Let's say you want to reward a few key executives with low-cost life insurance. Can you do so without providing the same benefit to your other employees? You can with a split dollar life insurance plan. In fact, such an arrangement can provide your business with several benefits. It can help you attract and retain employees, reward key executives, and fund severance packages and certain other benefit plans.
How does a split dollar life insurance plan work?
Split dollar life insurance is an arrangement between an employer and an employee to share the costs and benefits of a life insurance policy. Specifically, the parties join together to purchase an insurance policy on the life of the employee and agree, in writing, to split the cost of the insurance premiums, as well as the policy's death proceeds, cash value, and other benefits. The actual life insurance policy used can be whole life, universal life, second-to-die (survivorship), or any other cash value policy.
Split dollar arrangements usually take one of two forms. Under the endorsement form, the employer is formally designated as the owner of the life insurance contract and endorses the contract to specify the portion of the death proceeds payable to the employee's beneficiary. Under the collateral assignment form, the employee is formally designated as the owner of the contract, and the employer premium advances are secured by a collateral assignment of the policy.
Note: The Sarbanes-Oxley Act of 2002 makes it a criminal offense for a public company to lend money to its executives or directors. This may prohibit the use of the collateral assignment form in these companies.
Why use a split dollar life insurance plan?
Split dollar life insurance is widely used in gift and estate planning and can be an important part of the compensation package of many key employees. You don't have to cover all of your employees--the coverage, amounts, and terms of the split dollar arrangement are generally not subject to Employee Retirement Income Security Act (ERISA) nondiscrimination rules. Split dollar plans can be used to:
- Attract, motivate, and retain employees
- Provide low-cost life insurance protection to employees
- Fund severance benefits
- Fund stock purchase agreements
- Fund nonqualified deferred compensation plans
Advantages of split dollar life insurance plans
Split dollar life insurance offers a number of advantages:
- A split dollar plan allows
an executive to obtain life insurance coverage using employer funds.
- The investment by your business in the plan is fully secured. If the insured employee dies or his or her employment is terminated, your business is reimbursed from the policy proceeds for its payment of premiums.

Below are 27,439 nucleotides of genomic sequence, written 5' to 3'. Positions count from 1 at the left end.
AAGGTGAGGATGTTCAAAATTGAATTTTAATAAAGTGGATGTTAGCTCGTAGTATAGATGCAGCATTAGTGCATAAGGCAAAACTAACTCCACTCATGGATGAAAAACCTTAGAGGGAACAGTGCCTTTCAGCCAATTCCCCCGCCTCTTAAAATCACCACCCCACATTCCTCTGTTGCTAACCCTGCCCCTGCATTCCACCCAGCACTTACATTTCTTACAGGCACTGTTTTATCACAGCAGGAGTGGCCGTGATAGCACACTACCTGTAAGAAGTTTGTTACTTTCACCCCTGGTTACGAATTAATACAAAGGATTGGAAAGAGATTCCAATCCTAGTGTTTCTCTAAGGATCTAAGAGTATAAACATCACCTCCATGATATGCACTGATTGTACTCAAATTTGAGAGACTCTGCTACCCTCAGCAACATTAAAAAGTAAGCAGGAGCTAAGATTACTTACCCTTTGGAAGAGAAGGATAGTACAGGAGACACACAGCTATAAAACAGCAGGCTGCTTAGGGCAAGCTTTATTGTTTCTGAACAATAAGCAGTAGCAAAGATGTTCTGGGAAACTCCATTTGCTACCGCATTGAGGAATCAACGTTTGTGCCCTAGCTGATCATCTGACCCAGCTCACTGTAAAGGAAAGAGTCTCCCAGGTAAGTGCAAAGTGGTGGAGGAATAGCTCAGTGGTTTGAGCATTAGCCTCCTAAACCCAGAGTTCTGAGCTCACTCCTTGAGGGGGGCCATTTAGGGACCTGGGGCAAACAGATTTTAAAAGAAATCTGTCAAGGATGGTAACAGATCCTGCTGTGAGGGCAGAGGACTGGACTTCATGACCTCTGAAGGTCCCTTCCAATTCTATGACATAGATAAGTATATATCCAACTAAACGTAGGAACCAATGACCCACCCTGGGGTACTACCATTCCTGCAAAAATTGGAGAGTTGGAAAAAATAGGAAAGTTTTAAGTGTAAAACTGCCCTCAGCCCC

- Split dollar plans can be customized to meet the objectives of both employer and employees.
- The death benefit from a split dollar plan (both the employer's share and the share going to the beneficiary of the employee) is generally free from income tax.
Note: If the death proceeds are paid in installments, any interest element in the installment payments will generally be taxable.
Disadvantages of split dollar life insurance plans
Split dollar plans have some disadvantages as well, including the following:
- Your business will generally receive no tax deduction for its share of premium payments under the split dollar plan.
- Depending on how the agreement is structured, employees may have to pay income taxes each year on the value of the economic benefits provided to them. Alternatively, if the employer's premium payments are considered a series of loans to the employee, then the employee must pay a reasonable rate of interest to the employer. If the employee does not do so, the employee is considered to have received taxable income up to the amount of interest that should be paid.
- Tax rules regarding split dollar life insurance are complicated.
Under current regulations, two mutually exclusive sets of rules govern the taxation of split dollar arrangements. Generally, if the employer owns the policy (an endorsement form arrangement), the employer is treated as transferring "economic benefits" to the employee. The employee must include in income the value of the life insurance protection provided by the employer, plus the cash value (if any) to which he or she may have access (to the extent that it has not been taken into account in a prior taxable year). Under the loan regime, the employer is treated as lending premium payments to the employee. The loan regime generally governs the taxation of those arrangements under which the employer's premium advances are secured by a collateral assignment of the policy.
Before entering into a split dollar life insurance arrangement, it's important to ask a financial planning professional to assess how the current regulations might impact your business.